I was in London when Amy Winehouse died. The newspapers trumpeted her death, as well as all of her sordid history. Her struggles with addiction were, though, pretty much all I had known about her, due to my exposure to her only through her 2006 hit “Rehab.”
This documentary rewrites that story. From its opening scene, featuring a 14-year-old Winehouse (sans eyeliner!) singing “Happy Birthday” to her friend, it’s apparent that this film does not want to take the well-trodden path when it comes to biographing Ms. Winehouse. Instead, it shows us the vivacious, soulful, troubled woman she was.
(Header image chosen as a particularly clear example.)
So, Hollywood has a problem when it comes to depicting racial minorities in movies. The problem being, they don’t. Here’s a quick breakdown:
I know, technically these are TV shows, but this article has been bouncing around in my head for a while now. With Game of Thrones just wrapping up its most recent season (so expect some spoilers in this article), and Hannibal in its newest (and last, unfortunately), it seemed like an appropriate time.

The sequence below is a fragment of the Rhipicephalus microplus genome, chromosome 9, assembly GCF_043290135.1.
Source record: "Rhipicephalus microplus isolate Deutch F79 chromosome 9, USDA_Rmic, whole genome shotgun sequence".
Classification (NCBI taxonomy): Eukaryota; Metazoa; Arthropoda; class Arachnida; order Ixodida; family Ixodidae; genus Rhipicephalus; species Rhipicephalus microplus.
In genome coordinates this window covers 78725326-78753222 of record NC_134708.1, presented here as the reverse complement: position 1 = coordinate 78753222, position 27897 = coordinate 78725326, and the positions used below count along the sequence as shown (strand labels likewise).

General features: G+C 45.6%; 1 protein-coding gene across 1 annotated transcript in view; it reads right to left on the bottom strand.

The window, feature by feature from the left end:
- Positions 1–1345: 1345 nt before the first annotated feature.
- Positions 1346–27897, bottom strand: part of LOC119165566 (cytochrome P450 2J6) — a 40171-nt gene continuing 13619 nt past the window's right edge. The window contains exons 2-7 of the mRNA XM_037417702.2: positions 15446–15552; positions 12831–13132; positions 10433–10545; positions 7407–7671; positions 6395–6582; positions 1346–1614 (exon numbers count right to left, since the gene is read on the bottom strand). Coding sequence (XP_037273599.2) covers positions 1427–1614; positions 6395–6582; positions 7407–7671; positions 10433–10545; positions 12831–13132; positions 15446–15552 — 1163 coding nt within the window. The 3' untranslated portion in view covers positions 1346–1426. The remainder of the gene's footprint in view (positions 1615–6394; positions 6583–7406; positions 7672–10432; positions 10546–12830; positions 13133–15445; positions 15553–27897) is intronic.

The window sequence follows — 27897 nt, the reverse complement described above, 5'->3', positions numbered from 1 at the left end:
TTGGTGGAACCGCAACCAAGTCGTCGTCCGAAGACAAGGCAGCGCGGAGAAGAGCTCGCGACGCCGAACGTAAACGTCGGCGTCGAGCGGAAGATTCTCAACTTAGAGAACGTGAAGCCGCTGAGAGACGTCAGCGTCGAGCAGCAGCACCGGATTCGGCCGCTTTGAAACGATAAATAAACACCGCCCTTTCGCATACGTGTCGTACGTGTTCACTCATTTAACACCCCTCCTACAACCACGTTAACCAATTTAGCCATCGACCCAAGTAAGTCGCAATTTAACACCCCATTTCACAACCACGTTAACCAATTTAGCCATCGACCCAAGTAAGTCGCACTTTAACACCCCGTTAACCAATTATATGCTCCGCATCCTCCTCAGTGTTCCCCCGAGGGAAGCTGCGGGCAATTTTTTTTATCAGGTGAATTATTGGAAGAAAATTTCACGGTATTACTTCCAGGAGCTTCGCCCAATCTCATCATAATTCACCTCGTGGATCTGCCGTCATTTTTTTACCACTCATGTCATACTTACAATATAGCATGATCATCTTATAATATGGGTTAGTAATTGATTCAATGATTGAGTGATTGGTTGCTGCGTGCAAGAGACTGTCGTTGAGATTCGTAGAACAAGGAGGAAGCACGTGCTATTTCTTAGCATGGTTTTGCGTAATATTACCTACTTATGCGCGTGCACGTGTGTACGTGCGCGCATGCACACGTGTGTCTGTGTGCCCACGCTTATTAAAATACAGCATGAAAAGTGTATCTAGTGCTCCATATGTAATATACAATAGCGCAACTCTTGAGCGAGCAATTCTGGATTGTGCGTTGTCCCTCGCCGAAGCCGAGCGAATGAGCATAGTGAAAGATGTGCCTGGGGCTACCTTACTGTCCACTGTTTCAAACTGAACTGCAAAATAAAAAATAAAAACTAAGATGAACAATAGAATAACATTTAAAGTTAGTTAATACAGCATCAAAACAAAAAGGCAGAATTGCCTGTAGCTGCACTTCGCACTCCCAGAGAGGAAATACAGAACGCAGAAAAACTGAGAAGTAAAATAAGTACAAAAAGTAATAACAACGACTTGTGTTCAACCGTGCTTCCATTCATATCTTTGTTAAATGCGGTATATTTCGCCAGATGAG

So, Hannibal. It’s interesting, because whenever I mention that I watch the show, someone invariably asks me how I can stomach how violent it is, or how gory the deaths are. Yet, no one asks me the same when I bring up GoT. But when it comes down to the shows themselves, I find GoT much more difficult to stomach than Hannibal. And the difference lies in how the violence is presented.